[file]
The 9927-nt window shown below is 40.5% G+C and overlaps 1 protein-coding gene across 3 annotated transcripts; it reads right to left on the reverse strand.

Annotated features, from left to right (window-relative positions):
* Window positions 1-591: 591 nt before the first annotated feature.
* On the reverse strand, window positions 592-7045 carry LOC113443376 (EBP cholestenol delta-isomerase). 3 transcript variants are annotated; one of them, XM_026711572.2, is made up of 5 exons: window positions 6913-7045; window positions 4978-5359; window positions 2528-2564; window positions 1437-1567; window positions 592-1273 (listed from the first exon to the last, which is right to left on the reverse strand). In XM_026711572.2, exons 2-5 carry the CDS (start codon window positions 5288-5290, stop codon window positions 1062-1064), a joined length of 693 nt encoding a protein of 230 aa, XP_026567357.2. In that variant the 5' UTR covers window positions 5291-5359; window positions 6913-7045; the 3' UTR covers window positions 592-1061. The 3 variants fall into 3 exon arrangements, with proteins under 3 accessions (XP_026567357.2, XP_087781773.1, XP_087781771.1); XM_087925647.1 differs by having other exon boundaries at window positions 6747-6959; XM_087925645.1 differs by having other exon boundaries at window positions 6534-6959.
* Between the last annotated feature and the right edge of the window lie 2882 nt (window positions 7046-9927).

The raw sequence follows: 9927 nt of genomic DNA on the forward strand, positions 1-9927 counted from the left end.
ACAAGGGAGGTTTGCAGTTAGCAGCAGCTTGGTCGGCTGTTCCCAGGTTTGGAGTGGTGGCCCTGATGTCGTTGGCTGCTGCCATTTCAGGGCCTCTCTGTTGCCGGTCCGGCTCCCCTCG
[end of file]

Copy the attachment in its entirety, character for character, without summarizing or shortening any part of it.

The 9927-nt window shown below is 40.5% G+C and overlaps 1 protein-coding gene across 3 annotated transcripts; it reads right to left on the reverse strand.

Annotated features, from left to right (window-relative positions):
* Window positions 1-591: 591 nt before the first annotated feature.
* On the reverse strand, window positions 592-7045 carry LOC113443376 (EBP cholestenol delta-isomerase). 3 transcript variants are annotated; one of them, XM_026711572.2, is made up of 5 exons: window positions 6913-7045; window positions 4978-5359; window positions 2528-2564; window positions 1437-1567; window positions 592-1273 (listed from the first exon to the last, which is right to left on the reverse strand). In XM_026711572.2, exons 2-5 carry the CDS (start codon window positions 5288-5290, stop codon window positions 1062-1064), a joined length of 693 nt encoding a protein of 230 aa, XP_026567357.2. In that variant the 5' UTR covers window positions 5291-5359; window positions 6913-7045; the 3' UTR covers window positions 592-1061. The 3 variants fall into 3 exon arrangements, with proteins under 3 accessions (XP_026567357.2, XP_087781773.1, XP_087781771.1); XM_087925647.1 differs by having other exon boundaries at window positions 6747-6959; XM_087925645.1 differs by having other exon boundaries at window positions 6534-6959.
* Between the last annotated feature and the right edge of the window lie 2882 nt (window positions 7046-9927).

The raw sequence follows: 9927 nt of genomic DNA on the forward strand, positions 1-9927 counted from the left end.
ACAAGGGAGGTTTGCAGTTAGCAGCAGCTTGGTCGGCTGTTCCCAGGTTTGGAGTGGTGGCCCTGATGTCGTTGGCTGCTGCCATTTCAGGGCCTCTCTGTTGCCGGTCCGGCTCCCCTCG